13. Scams. A bad guy could set up a phony Facebook page and then create phony contests to slurp sensitive customer data such as names, addresses, emails, phones, account numbers and credit card numbers.

14. Legal liabilities. Privacy settings on Facebook can hide posts, but that doesn’t matter to a judge in New York who recently ruled that items posted on Facebook (as well as other social networking sites) can be used as evidence in court—even if the posts were concealed by the privacy settings.

15. Zero privacy. And speaking of privacy, don’t assume you actually have any, because thieves have already figured out how to yank data from the innards of Facebook that’s supposedly just for you and your closest colleagues to see. So be very careful what you put up on Facebook, privacy settings or not.

Robert Siciliano is the author of four books, including The 99 Things You Wish You Knew Before Your Identity Was Stolen. He is also a corporate media consultant and speaker on personal security and identity theft. Find out more at www.RobertSiciliano.com.

7 Social Media Security Tips To Protect Your Business

Your employee’s online life could open your business to some serious dangers.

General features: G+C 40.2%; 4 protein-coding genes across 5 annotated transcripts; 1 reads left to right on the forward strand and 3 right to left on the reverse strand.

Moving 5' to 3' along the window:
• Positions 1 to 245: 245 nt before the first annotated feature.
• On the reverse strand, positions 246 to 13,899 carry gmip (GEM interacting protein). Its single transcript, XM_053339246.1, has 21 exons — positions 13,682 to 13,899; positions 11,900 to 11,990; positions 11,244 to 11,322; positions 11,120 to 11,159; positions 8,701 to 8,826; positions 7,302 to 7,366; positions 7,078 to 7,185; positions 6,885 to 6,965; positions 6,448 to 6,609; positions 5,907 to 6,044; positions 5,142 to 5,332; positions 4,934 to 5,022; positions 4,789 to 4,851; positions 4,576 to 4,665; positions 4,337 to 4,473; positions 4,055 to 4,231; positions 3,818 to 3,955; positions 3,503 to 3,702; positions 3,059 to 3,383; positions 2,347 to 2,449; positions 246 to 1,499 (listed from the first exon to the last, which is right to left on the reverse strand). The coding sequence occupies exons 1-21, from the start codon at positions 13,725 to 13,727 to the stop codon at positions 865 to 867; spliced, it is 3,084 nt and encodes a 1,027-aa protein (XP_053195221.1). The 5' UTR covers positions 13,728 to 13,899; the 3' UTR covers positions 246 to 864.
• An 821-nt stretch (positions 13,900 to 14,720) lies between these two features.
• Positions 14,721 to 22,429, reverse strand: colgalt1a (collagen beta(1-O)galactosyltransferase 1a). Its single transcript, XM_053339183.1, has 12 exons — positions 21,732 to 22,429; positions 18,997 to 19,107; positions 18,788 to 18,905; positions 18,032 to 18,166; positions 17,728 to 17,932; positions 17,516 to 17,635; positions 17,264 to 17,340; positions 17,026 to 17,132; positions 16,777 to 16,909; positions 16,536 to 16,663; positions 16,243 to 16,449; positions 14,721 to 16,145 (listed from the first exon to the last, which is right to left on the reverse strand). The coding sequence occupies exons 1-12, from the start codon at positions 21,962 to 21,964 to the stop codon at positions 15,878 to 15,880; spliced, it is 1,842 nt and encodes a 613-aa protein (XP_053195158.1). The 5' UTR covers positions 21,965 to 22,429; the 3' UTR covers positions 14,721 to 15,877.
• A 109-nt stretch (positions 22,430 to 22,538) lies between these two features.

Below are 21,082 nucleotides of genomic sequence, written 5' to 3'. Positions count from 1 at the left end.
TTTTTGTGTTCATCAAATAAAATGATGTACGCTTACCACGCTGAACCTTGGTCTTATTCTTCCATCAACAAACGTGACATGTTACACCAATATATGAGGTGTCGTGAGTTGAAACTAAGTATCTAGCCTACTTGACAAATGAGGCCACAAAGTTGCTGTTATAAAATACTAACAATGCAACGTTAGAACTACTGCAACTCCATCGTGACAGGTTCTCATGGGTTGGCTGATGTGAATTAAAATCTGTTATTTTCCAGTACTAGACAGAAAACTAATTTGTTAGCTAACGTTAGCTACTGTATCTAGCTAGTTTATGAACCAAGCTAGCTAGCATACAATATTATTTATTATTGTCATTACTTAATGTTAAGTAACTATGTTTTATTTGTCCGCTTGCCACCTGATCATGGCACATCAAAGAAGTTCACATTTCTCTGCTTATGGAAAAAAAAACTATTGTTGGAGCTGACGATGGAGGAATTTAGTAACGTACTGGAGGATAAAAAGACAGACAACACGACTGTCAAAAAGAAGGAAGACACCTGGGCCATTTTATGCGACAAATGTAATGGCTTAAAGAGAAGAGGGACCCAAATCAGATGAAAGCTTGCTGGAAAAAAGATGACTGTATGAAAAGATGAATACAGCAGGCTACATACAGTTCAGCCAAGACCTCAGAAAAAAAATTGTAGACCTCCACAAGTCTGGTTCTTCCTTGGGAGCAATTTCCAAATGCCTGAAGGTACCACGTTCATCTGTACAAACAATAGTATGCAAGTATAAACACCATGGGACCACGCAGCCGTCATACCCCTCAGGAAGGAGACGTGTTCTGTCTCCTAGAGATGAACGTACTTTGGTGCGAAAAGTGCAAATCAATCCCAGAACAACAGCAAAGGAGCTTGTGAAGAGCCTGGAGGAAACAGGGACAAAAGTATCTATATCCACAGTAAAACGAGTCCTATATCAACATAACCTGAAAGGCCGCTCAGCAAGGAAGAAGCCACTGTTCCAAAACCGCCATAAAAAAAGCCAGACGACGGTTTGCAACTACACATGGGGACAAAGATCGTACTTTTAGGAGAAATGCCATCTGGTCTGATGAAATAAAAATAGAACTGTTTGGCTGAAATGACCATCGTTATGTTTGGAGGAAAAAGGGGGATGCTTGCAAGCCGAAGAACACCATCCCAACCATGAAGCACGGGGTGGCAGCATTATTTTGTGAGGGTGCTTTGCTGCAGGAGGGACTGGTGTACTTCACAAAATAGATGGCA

1SMany small businesses recognize the benefits of having a social media presence for customer service and long-term marketing purposes. However, many are slow to recognize social media’s security issues and how employees’ own social presence can add to the company’s security issues.

Some companies restrict internal access. Others may prevent employees from having any corporate association outside of work on their own social platforms. This is due to the fact that whatever an employee says outside of work publicly can have a significant impact on the organization.

Turns out the robbers scanned the teller’s social media sites based on searching the name of the bank as employer.

Last year I presented a robbery response program to a credit union. My presentation came after a mock robbery was staged, using real cops acting as masked robbers with guns. The robbers came in, guns blazing and screaming profanities, and, quite frankly, were very disturbing in their delivery. Some tellers cried, others cowered. Pregnant women were not allowed to participate and for good reason: Cops make great robbers!

At the end of the robbery, we all circled and discussed what happened. The teller who received the robbery note read it aloud, stating: “Your husband works at the Main Street Garage. We intercepted him when he was opening this morning. He is in a trunk at an undisclosed location. If you hit the silent alarm and the police come, we will kill him.”

Turns out the robbers scanned the teller’s social media sites based on searching the name of the bank as employer. Once done, they looked up her spouse’s place of employment. They were able to learn what time he opened and closed the shop. Scary.